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In vitro bacterial mutagenicity:

Thein vitro mutagenicity of benzotrichloride has been tested in in vitro bacterial systems based on the Ames test. The reported studies are similar to the OECD guideline 471.

In a study from Yasuo (1978), the authors tested the mutagenic activity of benzotrichloride (CAS n° 98-07-7) with (1) a bacterial reverse mutation test by following a methodology similar to the OECD guideline 471 and (2) with a recombination assay performed according to Kada, Tutikawa and Sadaie (1972) (Mutation Research 16: 165-174).

For the bacterial reverse mutation test following strains were used:Salmonella TA 98, TA 100, TA 1535 and Escherichia coliWP2 try hcr and WP2 try B/r. All Salmonella strains are assumed to have been tested with and without the metabolic activation system (i.e. rat liver S9 mix) and the E. coli strains were tested both with and without the metabolic activation system. For Salmonellastrains TA 98 and TA 1535 reported tested concentrations are 0.5 and 1.0 µmoles/plate, while for SalmonellaTA 100 1.0 and 2.0 µmoles/plate was tested. The concentrations used to test theE. coliWP2 try hcr strain were 0.25, 0.51, 1.02, 1.53, 2.05 and 2.56 µmoles/plate, while for E. coli WP2 B/r try 0.51, 1.02, 2.05, 2.56, 3.07 and 4.09 µmoles/plate of the test substance were tested. However for all tested strains, it does not appear very clear whether more concentrations were tested and if only positive results were reported. The number of revertant colonies were counted and compared to the control to assess the mutagenicity of the test substance.

For the recombination assay the mutagenic potential of the test substance was tested with Bacillus subtilis M45 (rec-) and H17 (rec+) with and without metabolic activation system at concentrations of 1.5, 2.6 and 3.6 µmoles/plate. The assessment of the mutagenicity is based on the inhibition of the growth zone.

Finally for all these experiments the test substance was dissolved in DMSO and solvent controls were performed (study is unclear on this point for some strains) while no positive controls were executed.

Under the test conditions, the mutagenicity of benzotrichloride was clearly positive in the reverse mutation assay with metabolic activation system to Salmonella TA 98, TA 100, TA 1535 and E. coli WP2 try hcr. Slight mutagenic activity was observed for E. coli WP2 try hcr without metabolic activation and the peak value forE. coli WP2 B/r try with metabolic activation was about 3 -fold the control level. Furthermore the mutagenicity of the test substance was also considered positive in the recombination assay for Bacillus subtilis M45 and H17 without metabolic activation.

Thus considering the overall study, benzotrichloride may be considered a potent mutagen with metabolic activation. Therefore, further testing would be required to clarify the situation based on this experiment.

In an other study from Kudoley (1986), the authors tested mutagenic activity of benzotrichloride (CAS n° 98-07-7) following a methodology also similar to the OECD guideline 471. Only, three strains of S. typhimurium(i.e. TA 100, TA 98 and TA 1538) were exposed with metabolic activation to the test substance using the plate incorporation method. The metabolic activation system (liver S9) was derived from arochlor treated rats. Furthermore solvent controls and positive control substances (i.e. 2-acetylaminofluorene and benzo(a)pyrene; both with metabolic activiation and methylnitrosoguanidine without metabolic activation) were included. It is not clear how the authors chose the tested strains.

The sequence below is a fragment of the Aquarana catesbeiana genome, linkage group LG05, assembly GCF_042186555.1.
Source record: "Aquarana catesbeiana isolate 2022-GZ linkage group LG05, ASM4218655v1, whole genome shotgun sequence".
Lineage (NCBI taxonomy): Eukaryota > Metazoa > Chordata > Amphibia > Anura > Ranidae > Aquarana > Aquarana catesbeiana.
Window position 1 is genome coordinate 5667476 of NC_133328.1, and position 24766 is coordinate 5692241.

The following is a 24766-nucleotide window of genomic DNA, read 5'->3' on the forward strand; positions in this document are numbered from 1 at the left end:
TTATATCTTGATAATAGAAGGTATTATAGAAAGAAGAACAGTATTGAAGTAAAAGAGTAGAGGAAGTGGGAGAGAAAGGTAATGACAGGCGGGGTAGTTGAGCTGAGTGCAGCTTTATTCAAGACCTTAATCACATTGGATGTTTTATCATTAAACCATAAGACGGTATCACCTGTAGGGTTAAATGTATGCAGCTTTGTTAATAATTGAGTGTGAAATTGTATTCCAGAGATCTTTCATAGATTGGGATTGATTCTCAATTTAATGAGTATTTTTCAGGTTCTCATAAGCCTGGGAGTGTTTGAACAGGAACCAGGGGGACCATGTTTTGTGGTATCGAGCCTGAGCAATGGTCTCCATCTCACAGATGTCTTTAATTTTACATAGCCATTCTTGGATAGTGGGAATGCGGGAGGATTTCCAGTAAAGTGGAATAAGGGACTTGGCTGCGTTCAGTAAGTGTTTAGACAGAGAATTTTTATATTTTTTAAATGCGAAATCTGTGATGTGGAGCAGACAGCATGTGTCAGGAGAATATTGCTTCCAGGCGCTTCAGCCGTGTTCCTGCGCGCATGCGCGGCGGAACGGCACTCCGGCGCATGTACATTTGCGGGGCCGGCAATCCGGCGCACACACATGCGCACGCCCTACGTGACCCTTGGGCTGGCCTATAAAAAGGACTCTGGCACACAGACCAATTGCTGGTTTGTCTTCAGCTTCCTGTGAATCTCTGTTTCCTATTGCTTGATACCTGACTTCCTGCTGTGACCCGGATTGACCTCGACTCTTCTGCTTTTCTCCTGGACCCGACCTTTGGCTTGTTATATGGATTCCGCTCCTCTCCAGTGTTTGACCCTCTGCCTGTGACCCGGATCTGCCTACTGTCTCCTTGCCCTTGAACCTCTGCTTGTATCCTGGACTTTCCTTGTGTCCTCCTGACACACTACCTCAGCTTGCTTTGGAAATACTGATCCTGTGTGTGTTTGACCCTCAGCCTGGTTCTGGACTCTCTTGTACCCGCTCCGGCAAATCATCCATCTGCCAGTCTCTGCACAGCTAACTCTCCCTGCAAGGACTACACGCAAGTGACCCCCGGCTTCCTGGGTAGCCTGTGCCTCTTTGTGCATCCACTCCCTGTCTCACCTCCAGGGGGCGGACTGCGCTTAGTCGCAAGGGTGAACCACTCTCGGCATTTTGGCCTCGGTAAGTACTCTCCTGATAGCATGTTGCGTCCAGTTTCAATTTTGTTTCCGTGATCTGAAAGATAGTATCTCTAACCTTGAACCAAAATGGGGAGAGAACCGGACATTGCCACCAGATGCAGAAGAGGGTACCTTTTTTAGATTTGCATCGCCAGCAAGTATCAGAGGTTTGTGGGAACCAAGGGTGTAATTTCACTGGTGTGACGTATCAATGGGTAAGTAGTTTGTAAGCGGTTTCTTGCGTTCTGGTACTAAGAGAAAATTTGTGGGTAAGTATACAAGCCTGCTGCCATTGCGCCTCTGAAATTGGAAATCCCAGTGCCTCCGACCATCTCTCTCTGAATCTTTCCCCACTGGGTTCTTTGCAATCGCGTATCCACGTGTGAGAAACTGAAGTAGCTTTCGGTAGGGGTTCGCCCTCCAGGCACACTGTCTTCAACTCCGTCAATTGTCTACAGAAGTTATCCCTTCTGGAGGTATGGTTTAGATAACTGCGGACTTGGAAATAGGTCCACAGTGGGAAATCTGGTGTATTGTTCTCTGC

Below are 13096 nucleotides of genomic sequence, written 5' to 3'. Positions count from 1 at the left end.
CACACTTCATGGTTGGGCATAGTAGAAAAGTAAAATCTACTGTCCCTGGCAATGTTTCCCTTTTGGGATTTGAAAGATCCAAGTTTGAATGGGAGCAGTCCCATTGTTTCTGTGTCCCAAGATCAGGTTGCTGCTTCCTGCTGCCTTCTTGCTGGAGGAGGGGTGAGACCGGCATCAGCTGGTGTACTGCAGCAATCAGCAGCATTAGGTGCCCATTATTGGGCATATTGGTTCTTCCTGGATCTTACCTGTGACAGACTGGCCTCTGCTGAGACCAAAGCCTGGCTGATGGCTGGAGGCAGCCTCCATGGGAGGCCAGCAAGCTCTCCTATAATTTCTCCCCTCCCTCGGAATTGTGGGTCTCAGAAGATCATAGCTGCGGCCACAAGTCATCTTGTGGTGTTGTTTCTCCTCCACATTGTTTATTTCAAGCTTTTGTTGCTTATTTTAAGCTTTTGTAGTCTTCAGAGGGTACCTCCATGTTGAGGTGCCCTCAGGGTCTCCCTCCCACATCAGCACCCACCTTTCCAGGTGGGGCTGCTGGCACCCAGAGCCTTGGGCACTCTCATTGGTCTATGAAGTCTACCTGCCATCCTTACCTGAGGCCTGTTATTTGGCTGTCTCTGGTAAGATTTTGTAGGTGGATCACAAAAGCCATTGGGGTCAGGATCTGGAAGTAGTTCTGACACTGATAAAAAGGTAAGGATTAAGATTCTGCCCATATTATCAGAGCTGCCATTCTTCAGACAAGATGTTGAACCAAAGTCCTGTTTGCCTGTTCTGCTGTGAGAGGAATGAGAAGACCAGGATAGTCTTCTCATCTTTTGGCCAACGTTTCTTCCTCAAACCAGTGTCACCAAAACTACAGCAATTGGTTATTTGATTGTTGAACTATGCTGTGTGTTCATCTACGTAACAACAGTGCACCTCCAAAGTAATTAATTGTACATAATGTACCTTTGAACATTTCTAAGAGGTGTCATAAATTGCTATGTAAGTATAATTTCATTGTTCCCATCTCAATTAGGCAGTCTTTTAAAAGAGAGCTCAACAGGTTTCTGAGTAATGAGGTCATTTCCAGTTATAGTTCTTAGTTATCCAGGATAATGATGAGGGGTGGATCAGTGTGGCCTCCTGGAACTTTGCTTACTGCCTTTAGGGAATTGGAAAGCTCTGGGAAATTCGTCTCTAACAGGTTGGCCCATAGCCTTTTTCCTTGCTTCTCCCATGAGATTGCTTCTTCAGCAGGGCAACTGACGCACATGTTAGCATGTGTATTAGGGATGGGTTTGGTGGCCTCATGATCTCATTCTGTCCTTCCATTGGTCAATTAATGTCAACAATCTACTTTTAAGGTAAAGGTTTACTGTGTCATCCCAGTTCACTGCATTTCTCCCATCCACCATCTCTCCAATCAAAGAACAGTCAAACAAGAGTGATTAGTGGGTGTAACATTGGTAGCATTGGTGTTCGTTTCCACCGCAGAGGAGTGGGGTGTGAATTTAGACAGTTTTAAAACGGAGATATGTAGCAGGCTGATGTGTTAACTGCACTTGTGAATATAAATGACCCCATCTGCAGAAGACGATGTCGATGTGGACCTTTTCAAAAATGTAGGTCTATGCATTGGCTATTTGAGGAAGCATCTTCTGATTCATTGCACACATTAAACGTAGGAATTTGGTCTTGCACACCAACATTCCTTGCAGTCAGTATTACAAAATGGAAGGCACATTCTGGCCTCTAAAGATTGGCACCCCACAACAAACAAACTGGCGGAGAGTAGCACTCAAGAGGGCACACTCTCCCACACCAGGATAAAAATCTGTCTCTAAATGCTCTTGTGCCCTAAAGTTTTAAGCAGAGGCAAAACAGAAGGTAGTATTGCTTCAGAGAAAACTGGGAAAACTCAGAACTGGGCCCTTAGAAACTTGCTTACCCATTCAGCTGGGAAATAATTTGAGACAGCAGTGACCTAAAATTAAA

Under the test conditions, a 2 to 5 fold induction of mutants was observed in comparison to spontaneous background levels after exposure to the test substance. Thus, the in vitro mutagenicity assay exposing S. typhimurium TA 100, TA 98 and TA 1538 to benzotrichloride with metabolic activation revealed that the test substance is mutagenic. This test should then be considered as positive with metabolic activation. Hence, further testing would also be required based on these results.

Both studies follows a methodology similar the OECD guideline 471 based on the Ames test method but the study from Yasuo (1978) contains less deviations to the guideline. Furthermore, the double approach used in the Yasuo study brings more evidences that benzotrichoride is a potent mutagen in in vitro bacterial systems with a metabolic activation. Finally, more details are provided on the criteria for interpretation of results in the study from Yaso (1978). Altogether, these elements were the basis to chose this study as the key study.

So far, based on both results, according to Annex VII further tesing would be required. However, according to the column 2 of the specific rules for adaptation from column 1 of the REACH regulation n° 1907/2006, an in vitro study on cytogenicity in mammalian cells or an in vitro micronucleus study of the annex VIII requirement does not usually need to be conducted if the substance is known to be carcinogenic category 1 or 2 or mutagenic category 1, 2 or 3. In this case, benzotrichloride is classified in the CLP regulation n° 1272/2008 EC as a carcinogen category 1B, hence no study on cytogenicity in mammalian cells or an in vitro micronucleus is required.

Hence, no further testing is required on an in vitro Mammalian system. Besides, as no information on in vivo testing was freely available, then no information will be here further discussed.


Short description of key information:
In vitro bacterial mutagenicity: positive

Endpoint Conclusion:

Justification for classification or non-classification